“The positive numbers speak for themselves, but the individual lives touched are what make this project so powerful,” she said. “MCCP is about access, equity and academic preparation. Yet it’s also about changing the landscape of STEM by helping our students’ dream of becoming an engineer or biologist, helping them craft a realistic and rigorous academic plan and following through with support, accountability and a gentle nudge. Well, sometimes it’s a firm push. Sometimes they can’t believe what we believe about their potential and can’t see what we see in them.”
When Bennett found MESA, he found a place to study and connect with students he could identify with. He spent time in the center for at least one hour per day, five days a week.
“We were all a little community,” he said. “We were having fun, but we were also talking about how we can do this. It became a real comfortable place for me to go to study and get away from all the noise that’s going on in school. A lot of the people in MESA I could relate to a lot more. Sometimes it’s just nice to see people from cultures that are similar to mine.”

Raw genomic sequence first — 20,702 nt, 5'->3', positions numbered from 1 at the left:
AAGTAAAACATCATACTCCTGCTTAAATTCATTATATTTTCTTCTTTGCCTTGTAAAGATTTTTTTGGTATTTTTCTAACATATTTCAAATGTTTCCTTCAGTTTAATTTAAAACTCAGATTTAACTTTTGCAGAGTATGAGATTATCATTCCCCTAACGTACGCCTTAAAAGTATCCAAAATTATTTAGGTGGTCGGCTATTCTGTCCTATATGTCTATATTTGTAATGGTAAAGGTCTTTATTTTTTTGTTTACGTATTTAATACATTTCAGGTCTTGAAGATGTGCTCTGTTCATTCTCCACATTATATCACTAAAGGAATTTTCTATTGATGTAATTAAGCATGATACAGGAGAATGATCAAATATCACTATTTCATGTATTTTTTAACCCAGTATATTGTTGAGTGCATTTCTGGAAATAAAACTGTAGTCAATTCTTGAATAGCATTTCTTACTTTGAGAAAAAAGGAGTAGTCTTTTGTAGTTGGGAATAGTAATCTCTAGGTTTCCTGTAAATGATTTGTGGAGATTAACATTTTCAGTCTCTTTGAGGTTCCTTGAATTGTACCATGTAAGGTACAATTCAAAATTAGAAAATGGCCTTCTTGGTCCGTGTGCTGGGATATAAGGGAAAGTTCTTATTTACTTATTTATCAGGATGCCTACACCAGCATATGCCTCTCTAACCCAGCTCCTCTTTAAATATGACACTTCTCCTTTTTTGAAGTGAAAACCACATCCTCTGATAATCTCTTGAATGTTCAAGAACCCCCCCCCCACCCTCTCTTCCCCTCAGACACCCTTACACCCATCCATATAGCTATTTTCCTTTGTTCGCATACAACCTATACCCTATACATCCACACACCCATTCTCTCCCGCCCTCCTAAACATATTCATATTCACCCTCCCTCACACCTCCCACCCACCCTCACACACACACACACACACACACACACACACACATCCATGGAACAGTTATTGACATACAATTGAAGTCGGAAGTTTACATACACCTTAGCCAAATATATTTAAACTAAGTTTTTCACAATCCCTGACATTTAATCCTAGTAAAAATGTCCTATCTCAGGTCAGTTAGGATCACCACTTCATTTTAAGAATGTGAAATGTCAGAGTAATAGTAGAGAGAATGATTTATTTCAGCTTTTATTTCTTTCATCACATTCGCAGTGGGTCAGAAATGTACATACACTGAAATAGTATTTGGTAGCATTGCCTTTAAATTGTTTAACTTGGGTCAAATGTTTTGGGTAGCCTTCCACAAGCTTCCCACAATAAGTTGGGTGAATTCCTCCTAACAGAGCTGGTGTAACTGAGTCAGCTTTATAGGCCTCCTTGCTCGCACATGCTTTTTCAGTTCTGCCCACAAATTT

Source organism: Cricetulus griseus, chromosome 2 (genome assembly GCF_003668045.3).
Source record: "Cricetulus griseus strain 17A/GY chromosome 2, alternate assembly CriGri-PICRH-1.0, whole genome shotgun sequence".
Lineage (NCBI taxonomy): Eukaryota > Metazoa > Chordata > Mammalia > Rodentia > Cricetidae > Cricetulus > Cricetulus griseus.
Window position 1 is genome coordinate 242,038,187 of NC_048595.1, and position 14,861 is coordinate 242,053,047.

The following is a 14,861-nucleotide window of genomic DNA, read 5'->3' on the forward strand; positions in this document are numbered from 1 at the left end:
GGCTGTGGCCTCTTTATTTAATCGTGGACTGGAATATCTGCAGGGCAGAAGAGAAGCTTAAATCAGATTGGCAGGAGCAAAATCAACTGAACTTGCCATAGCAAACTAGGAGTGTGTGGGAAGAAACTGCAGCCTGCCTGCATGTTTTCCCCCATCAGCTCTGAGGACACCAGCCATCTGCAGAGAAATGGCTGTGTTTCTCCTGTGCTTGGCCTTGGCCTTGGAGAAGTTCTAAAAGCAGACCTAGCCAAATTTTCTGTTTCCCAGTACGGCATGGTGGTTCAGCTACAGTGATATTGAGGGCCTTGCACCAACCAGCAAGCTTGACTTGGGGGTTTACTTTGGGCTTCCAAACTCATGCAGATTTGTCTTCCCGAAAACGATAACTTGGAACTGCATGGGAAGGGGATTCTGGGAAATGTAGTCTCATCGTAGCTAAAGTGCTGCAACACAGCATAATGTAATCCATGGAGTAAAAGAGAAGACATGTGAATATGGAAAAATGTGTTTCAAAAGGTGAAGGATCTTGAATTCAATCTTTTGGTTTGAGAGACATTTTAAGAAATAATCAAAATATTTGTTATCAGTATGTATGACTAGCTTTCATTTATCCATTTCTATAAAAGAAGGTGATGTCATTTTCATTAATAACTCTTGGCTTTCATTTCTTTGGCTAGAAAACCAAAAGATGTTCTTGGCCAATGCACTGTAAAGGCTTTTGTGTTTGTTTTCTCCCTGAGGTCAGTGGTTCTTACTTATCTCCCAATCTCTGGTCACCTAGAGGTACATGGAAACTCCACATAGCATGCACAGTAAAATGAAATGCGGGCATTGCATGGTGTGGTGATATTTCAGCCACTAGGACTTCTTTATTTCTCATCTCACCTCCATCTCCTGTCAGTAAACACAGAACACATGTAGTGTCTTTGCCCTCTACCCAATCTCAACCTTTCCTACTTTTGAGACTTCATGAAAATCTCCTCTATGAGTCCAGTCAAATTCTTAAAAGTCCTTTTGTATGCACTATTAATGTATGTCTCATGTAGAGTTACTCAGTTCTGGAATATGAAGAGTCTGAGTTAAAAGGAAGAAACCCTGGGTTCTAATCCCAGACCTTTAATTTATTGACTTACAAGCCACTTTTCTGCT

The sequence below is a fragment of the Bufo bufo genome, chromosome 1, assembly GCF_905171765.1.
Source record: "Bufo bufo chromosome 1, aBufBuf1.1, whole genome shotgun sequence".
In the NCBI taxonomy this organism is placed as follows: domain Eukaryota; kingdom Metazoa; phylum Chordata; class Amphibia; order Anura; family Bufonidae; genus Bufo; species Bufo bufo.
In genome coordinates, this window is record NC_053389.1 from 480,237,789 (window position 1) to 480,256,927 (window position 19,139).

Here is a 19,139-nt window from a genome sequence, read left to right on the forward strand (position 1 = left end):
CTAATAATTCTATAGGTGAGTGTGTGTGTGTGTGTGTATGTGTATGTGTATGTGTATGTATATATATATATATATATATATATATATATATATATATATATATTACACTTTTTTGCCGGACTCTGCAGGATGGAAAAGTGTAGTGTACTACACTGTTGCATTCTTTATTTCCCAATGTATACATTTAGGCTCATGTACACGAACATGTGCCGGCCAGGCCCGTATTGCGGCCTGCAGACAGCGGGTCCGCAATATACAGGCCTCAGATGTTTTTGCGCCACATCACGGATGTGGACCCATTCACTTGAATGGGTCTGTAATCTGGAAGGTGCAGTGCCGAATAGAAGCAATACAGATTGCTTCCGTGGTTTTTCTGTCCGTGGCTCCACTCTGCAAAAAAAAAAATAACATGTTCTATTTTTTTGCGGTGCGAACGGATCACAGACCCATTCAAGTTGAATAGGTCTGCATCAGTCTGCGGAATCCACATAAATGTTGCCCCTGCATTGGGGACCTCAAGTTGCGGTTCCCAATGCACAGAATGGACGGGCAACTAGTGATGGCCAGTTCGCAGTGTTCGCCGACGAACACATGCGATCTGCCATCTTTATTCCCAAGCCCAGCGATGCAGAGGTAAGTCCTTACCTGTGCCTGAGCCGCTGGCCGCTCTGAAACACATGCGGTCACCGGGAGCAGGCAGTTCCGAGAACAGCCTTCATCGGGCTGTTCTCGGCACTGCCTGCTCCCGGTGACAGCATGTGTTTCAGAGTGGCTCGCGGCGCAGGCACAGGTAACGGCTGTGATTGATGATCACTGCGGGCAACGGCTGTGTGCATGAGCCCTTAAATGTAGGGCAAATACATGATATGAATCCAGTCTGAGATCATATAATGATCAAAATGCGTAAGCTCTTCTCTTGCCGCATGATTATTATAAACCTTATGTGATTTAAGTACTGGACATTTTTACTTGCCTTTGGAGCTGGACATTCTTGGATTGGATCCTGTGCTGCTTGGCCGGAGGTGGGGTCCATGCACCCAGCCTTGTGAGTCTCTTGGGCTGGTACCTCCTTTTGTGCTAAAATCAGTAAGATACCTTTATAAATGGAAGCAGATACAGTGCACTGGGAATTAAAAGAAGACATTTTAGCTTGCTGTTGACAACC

MESA also provided an outlet for Bennett to learn some important life-skills such as making friendships and sustaining a social network, a task that proved difficult while struggling with addiction. When it came time to start thinking about the future, MESA was there to help him navigate the unknown and apply to four-year universities.
“MESA made things a lot more visible than they used to be,” Bennett said. “I wanted to be a math major, but I didn’t know which way to go, which direction or where to go. MESA did a good job of showing opportunities. They said ‘there is a ladder and here’s the ladder.’”
What followed was an acceptance letter to the UW and with it, a validation moment.
“It meant you do belong and you can be in academia, you can work hard and you can study,” he said.
A New Life